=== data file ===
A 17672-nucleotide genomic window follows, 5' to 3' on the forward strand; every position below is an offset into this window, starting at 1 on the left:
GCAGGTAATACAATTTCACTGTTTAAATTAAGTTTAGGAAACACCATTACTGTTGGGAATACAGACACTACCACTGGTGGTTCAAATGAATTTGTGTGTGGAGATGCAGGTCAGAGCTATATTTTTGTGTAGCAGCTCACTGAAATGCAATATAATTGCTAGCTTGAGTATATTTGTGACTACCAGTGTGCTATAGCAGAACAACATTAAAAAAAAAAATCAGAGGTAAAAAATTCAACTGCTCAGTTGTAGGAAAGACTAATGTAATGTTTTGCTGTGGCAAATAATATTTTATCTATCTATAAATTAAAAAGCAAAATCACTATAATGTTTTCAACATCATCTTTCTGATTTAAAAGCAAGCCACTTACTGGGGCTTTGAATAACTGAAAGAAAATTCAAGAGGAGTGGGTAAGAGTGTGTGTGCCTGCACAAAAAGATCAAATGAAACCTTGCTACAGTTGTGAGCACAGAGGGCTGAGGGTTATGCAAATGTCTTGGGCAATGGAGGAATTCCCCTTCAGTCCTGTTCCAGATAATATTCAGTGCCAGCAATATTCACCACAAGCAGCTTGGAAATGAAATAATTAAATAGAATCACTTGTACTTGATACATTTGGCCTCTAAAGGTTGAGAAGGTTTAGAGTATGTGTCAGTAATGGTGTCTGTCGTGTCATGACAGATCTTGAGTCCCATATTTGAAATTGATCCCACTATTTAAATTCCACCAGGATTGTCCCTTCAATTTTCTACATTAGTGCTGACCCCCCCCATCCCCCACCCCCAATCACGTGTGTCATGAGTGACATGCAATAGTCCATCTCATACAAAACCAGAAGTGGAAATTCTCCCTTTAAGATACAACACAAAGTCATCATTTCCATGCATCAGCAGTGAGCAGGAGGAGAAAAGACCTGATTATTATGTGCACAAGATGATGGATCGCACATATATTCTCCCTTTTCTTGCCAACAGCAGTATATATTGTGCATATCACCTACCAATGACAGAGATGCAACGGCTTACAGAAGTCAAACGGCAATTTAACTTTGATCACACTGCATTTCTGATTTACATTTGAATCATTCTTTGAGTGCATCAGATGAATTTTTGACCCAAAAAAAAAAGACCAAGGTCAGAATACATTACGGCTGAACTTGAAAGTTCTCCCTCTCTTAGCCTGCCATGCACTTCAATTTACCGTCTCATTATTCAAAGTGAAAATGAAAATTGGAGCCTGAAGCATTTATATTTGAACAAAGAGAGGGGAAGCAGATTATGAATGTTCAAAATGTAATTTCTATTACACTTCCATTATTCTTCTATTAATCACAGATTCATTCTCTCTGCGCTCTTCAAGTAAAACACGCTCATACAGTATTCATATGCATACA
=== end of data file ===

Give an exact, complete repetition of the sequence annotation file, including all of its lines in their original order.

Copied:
A 17672-nucleotide genomic window follows, 5' to 3' on the forward strand; every position below is an offset into this window, starting at 1 on the left:
GCAGGTAATACAATTTCACTGTTTAAATTAAGTTTAGGAAACACCATTACTGTTGGGAATACAGACACTACCACTGGTGGTTCAAATGAATTTGTGTGTGGAGATGCAGGTCAGAGCTATATTTTTGTGTAGCAGCTCACTGAAATGCAATATAATTGCTAGCTTGAGTATATTTGTGACTACCAGTGTGCTATAGCAGAACAACATTAAAAAAAAAAATCAGAGGTAAAAAATTCAACTGCTCAGTTGTAGGAAAGACTAATGTAATGTTTTGCTGTGGCAAATAATATTTTATCTATCTATAAATTAAAAAGCAAAATCACTATAATGTTTTCAACATCATCTTTCTGATTTAAAAGCAAGCCACTTACTGGGGCTTTGAATAACTGAAAGAAAATTCAAGAGGAGTGGGTAAGAGTGTGTGTGCCTGCACAAAAAGATCAAATGAAACCTTGCTACAGTTGTGAGCACAGAGGGCTGAGGGTTATGCAAATGTCTTGGGCAATGGAGGAATTCCCCTTCAGTCCTGTTCCAGATAATATTCAGTGCCAGCAATATTCACCACAAGCAGCTTGGAAATGAAATAATTAAATAGAATCACTTGTACTTGATACATTTGGCCTCTAAAGGTTGAGAAGGTTTAGAGTATGTGTCAGTAATGGTGTCTGTCGTGTCATGACAGATCTTGAGTCCCATATTTGAAATTGATCCCACTATTTAAATTCCACCAGGATTGTCCCTTCAATTTTCTACATTAGTGCTGACCCCCCCCATCCCCCACCCCCAATCACGTGTGTCATGAGTGACATGCAATAGTCCATCTCATACAAAACCAGAAGTGGAAATTCTCCCTTTAAGATACAACACAAAGTCATCATTTCCATGCATCAGCAGTGAGCAGGAGGAGAAAAGACCTGATTATTATGTGCACAAGATGATGGATCGCACATATATTCTCCCTTTTCTTGCCAACAGCAGTATATATTGTGCATATCACCTACCAATGACAGAGATGCAACGGCTTACAGAAGTCAAACGGCAATTTAACTTTGATCACACTGCATTTCTGATTTACATTTGAATCATTCTTTGAGTGCATCAGATGAATTTTTGACCCAAAAAAAAAAGACCAAGGTCAGAATACATTACGGCTGAACTTGAAAGTTCTCCCTCTCTTAGCCTGCCATGCACTTCAATTTACCGTCTCATTATTCAAAGTGAAAATGAAAATTGGAGCCTGAAGCATTTATATTTGAACAAAGAGAGGGGAAGCAGATTATGAATGTTCAAAATGTAATTTCTATTACACTTCCATTATTCTTCTATTAATCACAGATTCATTCTCTCTGCGCTCTTCAAGTAAAACACGCTCATACAGTATTCATATGCATACA